Horizon Theatre is presenting the Atlanta premiere of Bekah Brunstetter’s comedy/drama “The Cake,” directed by Lauren Morris and running through June 23.

Program notes indicate that Ms. Brunstetter, from Winston-Salem, North Carolina (the play’s site is Winston, NC) got the idea for the play from the Masterpiece Cakeshop case, which made it to the Supreme Court. A baker refused to make a Colorado same-sex couple a wedding cake.

Actually, you may be more familiar with Kentucky county clerk Kim Davis, who in 2015 defied a U. S. federal court order to issue marriage licenses to same-sex couples. To many, she was a clear example of using a “religious liberty” argument to discriminate. The Supreme Court refused to hear her case; Ms. Davis served a few days in jail and lost her next election.

Back to Winston and the play: Della (Marcie Millard) is the vivacious proprietor of Della’s Sweets; she’s a devout Southern Baptist; business is good and she is set to appear as a contestant on a TV program called The Great American Baking Show. She lives with her down-home husband Tim (Allan Edwards); they have no children.

Into the picture pops Jen (Rhyn McLemore Saver), who is the daughter of Jen’s best friend, who died five years before the play’s action. Jen cheerily announces that she’s getting married, and would like Della to make a wedding cake for her? Della is delighted: “Of course!” she says.

However, there’s one little detail that Jen hasn’t yet shared, but finally does: Her soon-to-be spouse is a woman. Her name is Macy (Parris Sarter), who also happens to be African-American.

Let’s just say that Della’s enthusiasm suddenly wanes; she fumbles with her calendar and, oh dear, she is already booked up for that month. Of course both Della and Jen know what’s going on.

You see, Della is by nature loving and vivacious; but she’s a woman who deeply believes in following recipes. “See, what you have to do is really, truly follow the directions.” Mrs. Alving, a character in an Ibsen play called “Ghosts” said, “Ideals, ideals! What about the truth?”

Director Morris comments that “People aren’t so simple. They can hold many truths at once…” So we have two characters (Della and Jen) who love each other but have diametrically opposed beliefs. “Love is always harder,” writes Ms. Morris. And Ms. Brunstetter, the playwright, says “You still have to love your family. You still have to reach across the table.”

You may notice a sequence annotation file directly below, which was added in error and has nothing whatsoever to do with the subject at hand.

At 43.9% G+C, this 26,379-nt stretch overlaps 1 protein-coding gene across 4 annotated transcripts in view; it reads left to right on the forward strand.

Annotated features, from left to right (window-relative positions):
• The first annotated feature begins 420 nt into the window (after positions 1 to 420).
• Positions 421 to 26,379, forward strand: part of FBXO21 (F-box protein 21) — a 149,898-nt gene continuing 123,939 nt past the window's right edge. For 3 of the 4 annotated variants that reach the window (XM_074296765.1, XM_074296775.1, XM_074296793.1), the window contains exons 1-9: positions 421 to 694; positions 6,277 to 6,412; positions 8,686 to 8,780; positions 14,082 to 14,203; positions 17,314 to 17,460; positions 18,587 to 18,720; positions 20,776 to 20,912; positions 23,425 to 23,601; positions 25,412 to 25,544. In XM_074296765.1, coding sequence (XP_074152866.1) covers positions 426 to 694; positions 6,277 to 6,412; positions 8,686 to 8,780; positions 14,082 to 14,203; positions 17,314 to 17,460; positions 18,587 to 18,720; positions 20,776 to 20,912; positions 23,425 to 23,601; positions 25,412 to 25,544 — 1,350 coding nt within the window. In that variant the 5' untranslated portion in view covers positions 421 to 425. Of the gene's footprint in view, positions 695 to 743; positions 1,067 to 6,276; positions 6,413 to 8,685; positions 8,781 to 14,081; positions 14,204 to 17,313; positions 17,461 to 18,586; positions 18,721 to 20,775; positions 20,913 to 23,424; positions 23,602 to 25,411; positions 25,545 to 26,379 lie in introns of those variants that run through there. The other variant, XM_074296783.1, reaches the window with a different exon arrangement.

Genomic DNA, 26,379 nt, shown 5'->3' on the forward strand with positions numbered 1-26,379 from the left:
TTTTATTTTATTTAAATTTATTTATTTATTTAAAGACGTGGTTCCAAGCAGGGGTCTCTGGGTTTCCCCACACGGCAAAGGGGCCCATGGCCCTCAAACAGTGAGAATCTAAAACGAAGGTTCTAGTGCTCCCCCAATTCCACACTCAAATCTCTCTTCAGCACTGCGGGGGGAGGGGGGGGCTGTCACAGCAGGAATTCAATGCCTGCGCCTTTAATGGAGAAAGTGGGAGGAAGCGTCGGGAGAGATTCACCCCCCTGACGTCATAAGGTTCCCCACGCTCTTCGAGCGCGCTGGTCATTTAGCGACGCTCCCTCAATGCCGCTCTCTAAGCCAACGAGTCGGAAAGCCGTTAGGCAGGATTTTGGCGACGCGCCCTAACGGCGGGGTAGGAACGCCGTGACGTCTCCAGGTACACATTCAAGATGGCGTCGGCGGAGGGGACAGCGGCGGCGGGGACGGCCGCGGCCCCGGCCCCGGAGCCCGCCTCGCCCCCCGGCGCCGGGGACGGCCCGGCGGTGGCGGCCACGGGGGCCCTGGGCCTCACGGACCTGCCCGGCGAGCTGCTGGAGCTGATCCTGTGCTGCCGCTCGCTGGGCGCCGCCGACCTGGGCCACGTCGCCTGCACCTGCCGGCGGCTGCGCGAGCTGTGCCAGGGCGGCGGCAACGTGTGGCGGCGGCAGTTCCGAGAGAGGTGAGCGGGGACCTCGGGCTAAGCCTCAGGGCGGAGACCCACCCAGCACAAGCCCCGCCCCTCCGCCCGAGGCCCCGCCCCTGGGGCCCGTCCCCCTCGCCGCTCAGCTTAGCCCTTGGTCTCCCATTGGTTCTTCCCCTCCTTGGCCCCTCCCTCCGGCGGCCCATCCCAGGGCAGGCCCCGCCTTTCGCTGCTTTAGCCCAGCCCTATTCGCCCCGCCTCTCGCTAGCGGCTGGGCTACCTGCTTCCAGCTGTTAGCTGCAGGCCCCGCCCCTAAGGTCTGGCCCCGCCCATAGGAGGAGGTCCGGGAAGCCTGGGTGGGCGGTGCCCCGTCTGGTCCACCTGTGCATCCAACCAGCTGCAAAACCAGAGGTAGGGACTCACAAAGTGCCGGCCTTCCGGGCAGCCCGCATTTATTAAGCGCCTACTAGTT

It is left to the four marvelous actors in “The Cake” to work out the details for us, so to speak. I hope you see them. They all bring disparate aspects of human beings to the table. Ms. Sarter’s Macy is fiery and confident, for the most part. And let’s just say that Mr. Edwards’ easy-going Tim will surprise you—big time. Ms. Saver’s

Jen (Ms. Saver) is earnest, kind, and conflict-avoidant—if at all possible. But when she asks Della if Jen’s mother would have supported her marriage, Della’s anguished response, and then Jen’s, may break your heart.

Marcie Millard is well-known as an accomplished actor/singer on the musical stage. But as Della in “The Cake,” she astonishes with a performance of almost overpowering range, subtlety, and depth.

Scenic designers Moriah and Isabel Curley-Clay create a cake shop so colorful and delectable that you want to take a bite of it.

This “Cake” is well-nigh irresistible; it doesn’t solve a thorny socio-political problem, but it offers a ray of hope and healing.

For tickets and information, visit horizontheatre.com.